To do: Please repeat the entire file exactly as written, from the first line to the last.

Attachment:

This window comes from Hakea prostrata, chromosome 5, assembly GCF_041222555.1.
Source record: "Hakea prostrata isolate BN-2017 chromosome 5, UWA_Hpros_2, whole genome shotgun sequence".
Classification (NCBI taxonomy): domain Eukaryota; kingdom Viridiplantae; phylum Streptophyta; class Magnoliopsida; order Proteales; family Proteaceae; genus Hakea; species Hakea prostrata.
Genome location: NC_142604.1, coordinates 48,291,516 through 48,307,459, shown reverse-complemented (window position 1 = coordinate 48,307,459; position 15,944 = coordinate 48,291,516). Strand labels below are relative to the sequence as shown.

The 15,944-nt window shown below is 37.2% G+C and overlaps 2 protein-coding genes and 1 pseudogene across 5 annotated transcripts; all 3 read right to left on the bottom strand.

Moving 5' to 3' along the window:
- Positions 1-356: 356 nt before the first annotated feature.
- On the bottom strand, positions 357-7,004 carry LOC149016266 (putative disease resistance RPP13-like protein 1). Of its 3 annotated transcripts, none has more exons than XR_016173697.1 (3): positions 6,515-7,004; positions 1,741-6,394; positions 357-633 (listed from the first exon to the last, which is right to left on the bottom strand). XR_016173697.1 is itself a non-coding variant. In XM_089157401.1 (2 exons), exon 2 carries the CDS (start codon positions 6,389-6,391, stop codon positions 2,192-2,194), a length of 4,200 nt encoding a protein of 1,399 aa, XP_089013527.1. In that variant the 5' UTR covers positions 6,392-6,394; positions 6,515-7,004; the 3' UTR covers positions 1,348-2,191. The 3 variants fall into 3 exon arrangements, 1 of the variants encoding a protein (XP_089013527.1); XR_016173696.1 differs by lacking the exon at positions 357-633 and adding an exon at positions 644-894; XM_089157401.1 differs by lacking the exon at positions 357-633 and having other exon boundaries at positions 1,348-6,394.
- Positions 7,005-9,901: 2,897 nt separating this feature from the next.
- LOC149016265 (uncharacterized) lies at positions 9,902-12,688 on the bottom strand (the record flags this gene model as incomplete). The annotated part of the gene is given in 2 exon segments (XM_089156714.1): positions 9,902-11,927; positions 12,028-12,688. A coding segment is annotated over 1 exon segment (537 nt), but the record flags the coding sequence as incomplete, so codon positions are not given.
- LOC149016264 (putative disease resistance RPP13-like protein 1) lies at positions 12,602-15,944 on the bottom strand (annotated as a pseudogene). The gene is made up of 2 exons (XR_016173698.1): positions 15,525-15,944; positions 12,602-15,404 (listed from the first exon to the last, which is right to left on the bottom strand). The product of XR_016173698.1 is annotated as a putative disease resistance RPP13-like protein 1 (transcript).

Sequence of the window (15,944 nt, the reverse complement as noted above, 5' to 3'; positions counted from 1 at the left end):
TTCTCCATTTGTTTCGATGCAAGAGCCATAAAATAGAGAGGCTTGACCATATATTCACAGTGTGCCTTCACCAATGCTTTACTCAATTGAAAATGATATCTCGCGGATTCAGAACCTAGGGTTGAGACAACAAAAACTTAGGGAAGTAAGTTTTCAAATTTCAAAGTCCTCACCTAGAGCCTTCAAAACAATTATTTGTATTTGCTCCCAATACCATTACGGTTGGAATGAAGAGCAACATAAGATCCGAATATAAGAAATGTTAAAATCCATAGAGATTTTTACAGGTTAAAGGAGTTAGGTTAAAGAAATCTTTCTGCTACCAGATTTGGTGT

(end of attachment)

This window comes from Hakea prostrata, chromosome 5, assembly GCF_041222555.1.
Source record: "Hakea prostrata isolate BN-2017 chromosome 5, UWA_Hpros_2, whole genome shotgun sequence".
Classification (NCBI taxonomy): domain Eukaryota; kingdom Viridiplantae; phylum Streptophyta; class Magnoliopsida; order Proteales; family Proteaceae; genus Hakea; species Hakea prostrata.
Genome location: NC_142604.1, coordinates 48,291,516 through 48,307,459, shown reverse-complemented (window position 1 = coordinate 48,307,459; position 15,944 = coordinate 48,291,516). Strand labels below are relative to the sequence as shown.

The 15,944-nt window shown below is 37.2% G+C and overlaps 2 protein-coding genes and 1 pseudogene across 5 annotated transcripts; all 3 read right to left on the bottom strand.

Moving 5' to 3' along the window:
- Positions 1-356: 356 nt before the first annotated feature.
- On the bottom strand, positions 357-7,004 carry LOC149016266 (putative disease resistance RPP13-like protein 1). Of its 3 annotated transcripts, none has more exons than XR_016173697.1 (3): positions 6,515-7,004; positions 1,741-6,394; positions 357-633 (listed from the first exon to the last, which is right to left on the bottom strand). XR_016173697.1 is itself a non-coding variant. In XM_089157401.1 (2 exons), exon 2 carries the CDS (start codon positions 6,389-6,391, stop codon positions 2,192-2,194), a length of 4,200 nt encoding a protein of 1,399 aa, XP_089013527.1. In that variant the 5' UTR covers positions 6,392-6,394; positions 6,515-7,004; the 3' UTR covers positions 1,348-2,191. The 3 variants fall into 3 exon arrangements, 1 of the variants encoding a protein (XP_089013527.1); XR_016173696.1 differs by lacking the exon at positions 357-633 and adding an exon at positions 644-894; XM_089157401.1 differs by lacking the exon at positions 357-633 and having other exon boundaries at positions 1,348-6,394.
- Positions 7,005-9,901: 2,897 nt separating this feature from the next.
- LOC149016265 (uncharacterized) lies at positions 9,902-12,688 on the bottom strand (the record flags this gene model as incomplete). The annotated part of the gene is given in 2 exon segments (XM_089156714.1): positions 9,902-11,927; positions 12,028-12,688. A coding segment is annotated over 1 exon segment (537 nt), but the record flags the coding sequence as incomplete, so codon positions are not given.
- LOC149016264 (putative disease resistance RPP13-like protein 1) lies at positions 12,602-15,944 on the bottom strand (annotated as a pseudogene). The gene is made up of 2 exons (XR_016173698.1): positions 15,525-15,944; positions 12,602-15,404 (listed from the first exon to the last, which is right to left on the bottom strand). The product of XR_016173698.1 is annotated as a putative disease resistance RPP13-like protein 1 (transcript).

Sequence of the window (15,944 nt, the reverse complement as noted above, 5' to 3'; positions counted from 1 at the left end):
TTCTCCATTTGTTTCGATGCAAGAGCCATAAAATAGAGAGGCTTGACCATATATTCACAGTGTGCCTTCACCAATGCTTTACTCAATTGAAAATGATATCTCGCGGATTCAGAACCTAGGGTTGAGACAACAAAAACTTAGGGAAGTAAGTTTTCAAATTTCAAAGTCCTCACCTAGAGCCTTCAAAACAATTATTTGTATTTGCTCCCAATACCATTACGGTTGGAATGAAGAGCAACATAAGATCCGAATATAAGAAATGTTAAAATCCATAGAGATTTTTACAGGTTAAAGGAGTTAGGTTAAAGAAATCTTTCTGCTACCAGATTTGGTGT